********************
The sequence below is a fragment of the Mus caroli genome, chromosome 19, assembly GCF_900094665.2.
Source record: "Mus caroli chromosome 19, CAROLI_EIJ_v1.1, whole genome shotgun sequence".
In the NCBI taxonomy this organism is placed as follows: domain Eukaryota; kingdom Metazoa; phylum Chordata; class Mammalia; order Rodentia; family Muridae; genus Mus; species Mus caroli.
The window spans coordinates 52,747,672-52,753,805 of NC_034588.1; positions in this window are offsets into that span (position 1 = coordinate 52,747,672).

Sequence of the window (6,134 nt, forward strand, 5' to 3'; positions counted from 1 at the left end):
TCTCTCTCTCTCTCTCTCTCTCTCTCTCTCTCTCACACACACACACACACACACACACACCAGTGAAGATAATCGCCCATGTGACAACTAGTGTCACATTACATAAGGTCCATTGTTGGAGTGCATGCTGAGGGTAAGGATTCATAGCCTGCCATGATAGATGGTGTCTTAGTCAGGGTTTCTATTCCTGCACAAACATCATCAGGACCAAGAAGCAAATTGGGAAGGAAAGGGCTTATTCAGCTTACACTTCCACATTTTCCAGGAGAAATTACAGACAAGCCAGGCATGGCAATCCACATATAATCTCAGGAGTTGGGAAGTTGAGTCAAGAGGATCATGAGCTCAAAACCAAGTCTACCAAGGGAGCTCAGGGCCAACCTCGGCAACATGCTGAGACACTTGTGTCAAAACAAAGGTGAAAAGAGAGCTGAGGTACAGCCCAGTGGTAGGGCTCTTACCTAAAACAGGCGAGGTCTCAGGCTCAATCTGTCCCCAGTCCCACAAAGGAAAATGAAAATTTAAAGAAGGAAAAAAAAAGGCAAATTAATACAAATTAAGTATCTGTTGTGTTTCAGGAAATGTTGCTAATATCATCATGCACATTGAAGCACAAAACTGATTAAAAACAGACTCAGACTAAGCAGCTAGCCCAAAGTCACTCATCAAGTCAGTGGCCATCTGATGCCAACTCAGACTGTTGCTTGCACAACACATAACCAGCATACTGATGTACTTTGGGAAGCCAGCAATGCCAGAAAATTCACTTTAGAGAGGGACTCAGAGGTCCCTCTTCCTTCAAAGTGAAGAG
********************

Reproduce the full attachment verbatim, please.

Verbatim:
The sequence below is a fragment of the Mus caroli genome, chromosome 19, assembly GCF_900094665.2.
Source record: "Mus caroli chromosome 19, CAROLI_EIJ_v1.1, whole genome shotgun sequence".
In the NCBI taxonomy this organism is placed as follows: domain Eukaryota; kingdom Metazoa; phylum Chordata; class Mammalia; order Rodentia; family Muridae; genus Mus; species Mus caroli.
The window spans coordinates 52,747,672-52,753,805 of NC_034588.1; positions in this window are offsets into that span (position 1 = coordinate 52,747,672).

Sequence of the window (6,134 nt, forward strand, 5' to 3'; positions counted from 1 at the left end):
TCTCTCTCTCTCTCTCTCTCTCTCTCTCTCTCTCACACACACACACACACACACACACACCAGTGAAGATAATCGCCCATGTGACAACTAGTGTCACATTACATAAGGTCCATTGTTGGAGTGCATGCTGAGGGTAAGGATTCATAGCCTGCCATGATAGATGGTGTCTTAGTCAGGGTTTCTATTCCTGCACAAACATCATCAGGACCAAGAAGCAAATTGGGAAGGAAAGGGCTTATTCAGCTTACACTTCCACATTTTCCAGGAGAAATTACAGACAAGCCAGGCATGGCAATCCACATATAATCTCAGGAGTTGGGAAGTTGAGTCAAGAGGATCATGAGCTCAAAACCAAGTCTACCAAGGGAGCTCAGGGCCAACCTCGGCAACATGCTGAGACACTTGTGTCAAAACAAAGGTGAAAAGAGAGCTGAGGTACAGCCCAGTGGTAGGGCTCTTACCTAAAACAGGCGAGGTCTCAGGCTCAATCTGTCCCCAGTCCCACAAAGGAAAATGAAAATTTAAAGAAGGAAAAAAAAAGGCAAATTAATACAAATTAAGTATCTGTTGTGTTTCAGGAAATGTTGCTAATATCATCATGCACATTGAAGCACAAAACTGATTAAAAACAGACTCAGACTAAGCAGCTAGCCCAAAGTCACTCATCAAGTCAGTGGCCATCTGATGCCAACTCAGACTGTTGCTTGCACAACACATAACCAGCATACTGATGTACTTTGGGAAGCCAGCAATGCCAGAAAATTCACTTTAGAGAGGGACTCAGAGGTCCCTCTTCCTTCAAAGTGAAGAG